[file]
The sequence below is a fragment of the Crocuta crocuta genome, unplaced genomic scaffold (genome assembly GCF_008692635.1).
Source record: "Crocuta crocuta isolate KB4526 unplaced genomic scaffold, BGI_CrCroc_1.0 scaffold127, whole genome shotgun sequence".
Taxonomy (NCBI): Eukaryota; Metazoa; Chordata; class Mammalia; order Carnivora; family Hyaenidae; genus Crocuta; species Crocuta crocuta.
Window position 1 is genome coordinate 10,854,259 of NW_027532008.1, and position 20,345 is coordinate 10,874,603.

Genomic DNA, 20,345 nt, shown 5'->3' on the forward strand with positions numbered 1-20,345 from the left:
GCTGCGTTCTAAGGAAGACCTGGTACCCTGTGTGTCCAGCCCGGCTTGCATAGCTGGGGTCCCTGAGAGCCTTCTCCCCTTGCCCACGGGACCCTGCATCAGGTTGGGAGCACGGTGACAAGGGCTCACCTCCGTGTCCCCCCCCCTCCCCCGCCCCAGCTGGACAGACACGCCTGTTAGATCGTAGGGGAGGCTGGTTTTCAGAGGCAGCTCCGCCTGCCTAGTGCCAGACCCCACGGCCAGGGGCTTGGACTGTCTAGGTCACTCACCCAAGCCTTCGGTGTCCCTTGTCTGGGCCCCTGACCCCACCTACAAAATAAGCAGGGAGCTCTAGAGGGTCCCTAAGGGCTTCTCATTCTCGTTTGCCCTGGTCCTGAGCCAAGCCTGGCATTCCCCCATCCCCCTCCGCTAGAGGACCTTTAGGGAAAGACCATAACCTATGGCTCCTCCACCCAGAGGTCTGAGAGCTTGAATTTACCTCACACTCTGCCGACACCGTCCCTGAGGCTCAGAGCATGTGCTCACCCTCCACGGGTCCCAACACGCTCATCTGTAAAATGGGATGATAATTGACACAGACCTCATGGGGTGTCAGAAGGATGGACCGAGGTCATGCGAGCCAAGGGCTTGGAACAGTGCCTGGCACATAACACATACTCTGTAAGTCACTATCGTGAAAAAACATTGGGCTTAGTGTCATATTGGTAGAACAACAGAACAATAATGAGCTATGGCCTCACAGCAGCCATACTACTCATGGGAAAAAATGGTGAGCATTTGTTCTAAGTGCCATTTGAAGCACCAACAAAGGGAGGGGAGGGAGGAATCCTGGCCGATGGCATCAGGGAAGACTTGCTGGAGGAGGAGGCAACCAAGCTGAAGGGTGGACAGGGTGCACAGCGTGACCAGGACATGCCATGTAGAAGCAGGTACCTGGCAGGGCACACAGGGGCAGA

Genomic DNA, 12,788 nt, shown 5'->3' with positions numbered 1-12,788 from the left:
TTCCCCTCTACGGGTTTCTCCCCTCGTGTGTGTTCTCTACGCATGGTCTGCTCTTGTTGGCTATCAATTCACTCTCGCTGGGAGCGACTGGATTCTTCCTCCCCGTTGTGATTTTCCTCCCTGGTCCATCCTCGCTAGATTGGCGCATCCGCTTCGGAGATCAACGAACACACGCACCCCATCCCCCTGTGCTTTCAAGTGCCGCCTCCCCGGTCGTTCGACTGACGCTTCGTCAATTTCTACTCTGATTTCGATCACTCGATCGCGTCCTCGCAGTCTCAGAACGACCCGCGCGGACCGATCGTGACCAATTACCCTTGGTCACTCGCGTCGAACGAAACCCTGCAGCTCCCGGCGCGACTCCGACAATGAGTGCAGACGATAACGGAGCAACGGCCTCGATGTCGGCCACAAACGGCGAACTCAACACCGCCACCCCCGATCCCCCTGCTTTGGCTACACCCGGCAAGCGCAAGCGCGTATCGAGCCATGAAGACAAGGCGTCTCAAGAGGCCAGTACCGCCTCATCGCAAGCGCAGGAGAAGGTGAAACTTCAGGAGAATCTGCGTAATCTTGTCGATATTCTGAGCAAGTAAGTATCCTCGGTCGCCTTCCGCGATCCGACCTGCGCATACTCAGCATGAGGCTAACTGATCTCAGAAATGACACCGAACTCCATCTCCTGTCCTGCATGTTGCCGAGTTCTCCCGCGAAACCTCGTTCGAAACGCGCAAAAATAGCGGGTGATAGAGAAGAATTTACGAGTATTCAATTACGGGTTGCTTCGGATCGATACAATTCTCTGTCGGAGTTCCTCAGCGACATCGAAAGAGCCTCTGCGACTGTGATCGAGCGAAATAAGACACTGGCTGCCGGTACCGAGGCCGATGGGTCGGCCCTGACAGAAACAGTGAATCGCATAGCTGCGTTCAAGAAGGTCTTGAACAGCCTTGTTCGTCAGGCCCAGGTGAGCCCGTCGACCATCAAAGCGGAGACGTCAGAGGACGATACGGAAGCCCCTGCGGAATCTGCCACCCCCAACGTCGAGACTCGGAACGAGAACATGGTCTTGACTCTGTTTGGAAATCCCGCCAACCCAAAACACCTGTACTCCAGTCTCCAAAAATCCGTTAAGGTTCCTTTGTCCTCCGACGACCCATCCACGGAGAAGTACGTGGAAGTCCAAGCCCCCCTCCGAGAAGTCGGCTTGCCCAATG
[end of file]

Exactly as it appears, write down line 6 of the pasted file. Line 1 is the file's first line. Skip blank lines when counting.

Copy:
GCTGCGTTCTAAGGAAGACCTGGTACCCTGTGTGTCCAGCCCGGCTTGCATAGCTGGGGTCCCTGAGAGCCTTCTCCCCTTGCCCACGGGACCCTGCATCAGGTTGGGAGCACGGTGACAAGGGCTCACCTCCGTGTCCCCCCCCCTCCCCCGCCCCAGCTGGACAGACACGCCTGTTAGATCGTAGGGGAGGCTGGTTTTCAGAGGCAGCTCCGCCTGCCTAGTGCCAGACCCCACGGCCAGGGGCTTGGACTGTCTAGGTCACTCACCCAAGCCTTCGGTGTCCCTTGTCTGGGCCCCTGACCCCACCTACAAAATAAGCAGGGAGCTCTAGAGGGTCCCTAAGGGCTTCTCATTCTCGTTTGCCCTGGTCCTGAGCCAAGCCTGGCATTCCCCCATCCCCCTCCGCTAGAGGACCTTTAGGGAAAGACCATAACCTATGGCTCCTCCACCCAGAGGTCTGAGAGCTTGAATTTACCTCACACTCTGCCGACACCGTCCCTGAGGCTCAGAGCATGTGCTCACCCTCCACGGGTCCCAACACGCTCATCTGTAAAATGGGATGATAATTGACACAGACCTCATGGGGTGTCAGAAGGATGGACCGAGGTCATGCGAGCCAAGGGCTTGGAACAGTGCCTGGCACATAACACATACTCTGTAAGTCACTATCGTGAAAAAACATTGGGCTTAGTGTCATATTGGTAGAACAACAGAACAATAATGAGCTATGGCCTCACAGCAGCCATACTACTCATGGGAAAAAATGGTGAGCATTTGTTCTAAGTGCCATTTGAAGCACCAACAAAGGGAGGGGAGGGAGGAATCCTGGCCGATGGCATCAGGGAAGACTTGCTGGAGGAGGAGGCAACCAAGCTGAAGGGTGGACAGGGTGCACAGCGTGACCAGGACATGCCATGTAGAAGCAGGTACCTGGCAGGGCACACAGGGGCAGA